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Sun Ra

From Academic Kids

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Sun Ra (May 22, 1914May 30, 1993) was an innovative and individual jazz composer, bandleader and piano and synthesizer player, who came to be known as much for preaching his bizarre "cosmic philosophy" as for his phenomenal musical compositions and performances.

Born Herman Poole Blount in Birmingham, Alabama, he was nicknamed Sonny from his youth. He later abandoned his birth name and took on the name and persona of Sun Ra (Ra being the name of the ancient Egyptian god of the Sun). He led The Arkestra, an ensemble with ever-changing lineup, which also used a variety of names: "The Solar Myth Arkestra," the "Blue Universe Arkestra," and many other permutations.

Claiming that he was of the "Angel Race" and not from Earth, but rather from Saturn, Ra developed a complicated persona of "cosmic" philosophies and lyrical poetry that preached "awareness" and peace above all. Some regarded him as a kook in this regard, but most recognized his immense musical talents.

He eschewed racism (having been a victim of it many times, in regards to the touring and booking schedule of the Arkestra) and insisted his musicians avoid drug abuse, though he rarely came out and directly spoke about any controversial subjects.

(Note: There is some disagreement as to Sun Ra's date of birth. Sun Ra himself stated that he "arrived on earth" at any number of ancient dates. The date listed above appeared on Sun Ra's passport, but others place his birth anywhere from 1910 to 1918, with most sources supporting a birth year of 1914 or 1915. Incidentally, Sun Ra reported that his astrological sign was Gemini.)

Contents

Early life

Very little is known about his early life; much of it was obscured by Sun Ra himself. He even went so far as to deny his name had ever been "Herman Blount."

He demonstrated an early talent for piano, studying both performance and arrangements in his youth. Blount played professionally as early as 1932, touring throughout the southern and midwestern United States with various blues, jazz and R&B performers. Blount joined a musicians' union in 1934, and relocated to Chicago at about that time. He was intermittently leading his own groups by the early 1940s.

(One observation of Sun Ra's piano technique notes that, "His piano style ranged across a variety of influences, including blues, Count Basie's bounce, Thelonious Monk's dissonance and a degree of European impressionism." [1] (http://www.icebergradio.com/artist/18893/sun_ra.html))

Blount was drafted during World War 2 (October, 1942). He filed as a conscientious objector, noting both his religious objections to war, and a chronic hernia. Aften serving five weeks in jail, Blount was transferred to a Civilian Public Service Camp in Pennsylvania. There, in March, 1943 he was declared physically unable to serve due to his hernia [2] (http://www.dpo.uab.edu/~moudry/camp1.htm). Though he never divulged details, Blount reported he had been treated poorly while in jail.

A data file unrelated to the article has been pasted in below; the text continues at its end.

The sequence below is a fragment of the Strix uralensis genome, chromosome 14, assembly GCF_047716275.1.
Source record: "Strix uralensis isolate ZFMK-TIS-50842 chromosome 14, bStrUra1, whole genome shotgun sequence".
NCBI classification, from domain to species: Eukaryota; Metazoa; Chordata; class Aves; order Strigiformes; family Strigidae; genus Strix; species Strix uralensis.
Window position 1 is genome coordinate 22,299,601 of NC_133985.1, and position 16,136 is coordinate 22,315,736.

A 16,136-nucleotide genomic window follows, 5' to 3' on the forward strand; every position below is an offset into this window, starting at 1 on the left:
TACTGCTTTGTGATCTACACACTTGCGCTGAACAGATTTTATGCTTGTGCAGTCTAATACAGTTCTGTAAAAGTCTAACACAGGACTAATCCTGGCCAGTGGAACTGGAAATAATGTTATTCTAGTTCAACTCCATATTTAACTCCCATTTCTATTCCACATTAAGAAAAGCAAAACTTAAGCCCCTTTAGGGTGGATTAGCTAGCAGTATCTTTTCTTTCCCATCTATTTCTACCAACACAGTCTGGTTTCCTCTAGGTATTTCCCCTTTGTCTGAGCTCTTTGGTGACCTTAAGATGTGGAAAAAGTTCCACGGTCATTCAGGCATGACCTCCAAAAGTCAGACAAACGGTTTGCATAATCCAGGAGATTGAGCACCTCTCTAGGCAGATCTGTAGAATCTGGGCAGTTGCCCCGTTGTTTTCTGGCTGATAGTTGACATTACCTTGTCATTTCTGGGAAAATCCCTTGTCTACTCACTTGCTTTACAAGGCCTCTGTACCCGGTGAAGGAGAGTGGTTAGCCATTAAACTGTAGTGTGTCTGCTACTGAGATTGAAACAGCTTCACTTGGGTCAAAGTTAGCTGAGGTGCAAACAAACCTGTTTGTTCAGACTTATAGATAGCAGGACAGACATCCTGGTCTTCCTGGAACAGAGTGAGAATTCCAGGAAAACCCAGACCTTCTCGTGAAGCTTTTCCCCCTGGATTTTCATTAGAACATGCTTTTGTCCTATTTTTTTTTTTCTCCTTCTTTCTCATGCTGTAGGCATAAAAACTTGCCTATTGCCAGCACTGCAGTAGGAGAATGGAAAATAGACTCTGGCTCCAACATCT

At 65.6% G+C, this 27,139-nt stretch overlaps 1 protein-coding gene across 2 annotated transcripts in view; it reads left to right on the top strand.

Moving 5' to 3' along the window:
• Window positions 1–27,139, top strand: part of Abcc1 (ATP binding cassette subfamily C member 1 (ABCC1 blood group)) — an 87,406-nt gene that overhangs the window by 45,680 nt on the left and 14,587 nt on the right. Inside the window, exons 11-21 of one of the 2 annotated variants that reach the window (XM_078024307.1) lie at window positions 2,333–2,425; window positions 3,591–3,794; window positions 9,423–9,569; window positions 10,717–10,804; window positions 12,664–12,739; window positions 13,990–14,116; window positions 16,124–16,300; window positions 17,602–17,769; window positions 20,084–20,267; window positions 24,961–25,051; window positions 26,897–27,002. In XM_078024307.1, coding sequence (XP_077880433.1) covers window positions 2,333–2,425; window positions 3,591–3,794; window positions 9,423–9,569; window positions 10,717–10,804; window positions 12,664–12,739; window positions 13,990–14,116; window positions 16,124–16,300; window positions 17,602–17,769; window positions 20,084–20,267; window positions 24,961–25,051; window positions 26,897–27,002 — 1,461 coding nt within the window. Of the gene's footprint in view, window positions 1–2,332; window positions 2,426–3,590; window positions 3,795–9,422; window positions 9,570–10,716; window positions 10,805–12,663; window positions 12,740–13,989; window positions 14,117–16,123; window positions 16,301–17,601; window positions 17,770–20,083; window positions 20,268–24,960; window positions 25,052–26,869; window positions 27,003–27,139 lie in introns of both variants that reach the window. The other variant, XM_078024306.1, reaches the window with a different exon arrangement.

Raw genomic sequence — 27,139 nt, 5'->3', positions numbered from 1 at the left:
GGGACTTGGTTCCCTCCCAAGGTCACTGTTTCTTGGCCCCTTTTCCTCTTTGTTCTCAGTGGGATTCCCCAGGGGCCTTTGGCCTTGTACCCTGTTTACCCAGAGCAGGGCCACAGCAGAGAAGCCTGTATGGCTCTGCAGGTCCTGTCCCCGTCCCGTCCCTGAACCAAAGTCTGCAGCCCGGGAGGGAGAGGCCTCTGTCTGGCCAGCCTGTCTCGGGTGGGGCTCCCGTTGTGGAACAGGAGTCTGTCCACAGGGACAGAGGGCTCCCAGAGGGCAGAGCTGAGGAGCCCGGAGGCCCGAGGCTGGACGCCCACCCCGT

His early musical career included stints as an arranger and performer with Wynonie Harris and Fletcher Henderson, both about 1946. Sun Ra's arrangements for Henderson initially showed a degree of bebop influence, but the band members resisted the new music, despite Henderson's encouragement.

In 1948, Sun Ra performed briefly in a trio with Coleman Hawkins and Stuff Smith, both preeminent swing-era musicians.

Sun Ra's speech and mannerisms were seen by some as effeminate, and there was speculation that he was homosexual. Others, however, discounted such ideas, noting that Sun Ra seemed to have no interest in any sort of romantic or sexual relationships. When asked directly why he had never married, Sun Ra paraphrased the Gospel of St. Matthew, stating, "They neither marry nor are given in marriage but are like angels that shine forth like the sun."

Sun Ra's musical development can be loosely categorized into three periods: the 1950s, the 1960s, and the 1970s and later.

1950s

Sun Ra's recording career as a bandleader began in Chicago, in the early 1950s.

The first period of the 1950s was when his music evolved from big-band swing into the outer-space-themed "cosmic jazz" for which he was best known. Music critics and jazz historians say some of his best work was recorded during this period. Sun Ra's music in this era was often tightly arranged, and sometimes reminiscent of Duke Ellington's ensembles. There were, however, hints of the experimentalism that would dominate his later music.

Even from his earliest recordings, Sun Ra's band was centered around three talented saxophonists: Marshall Allen, John Gilmore and Pat Patrick. Each would devote over forty years to Sun Ra's bands.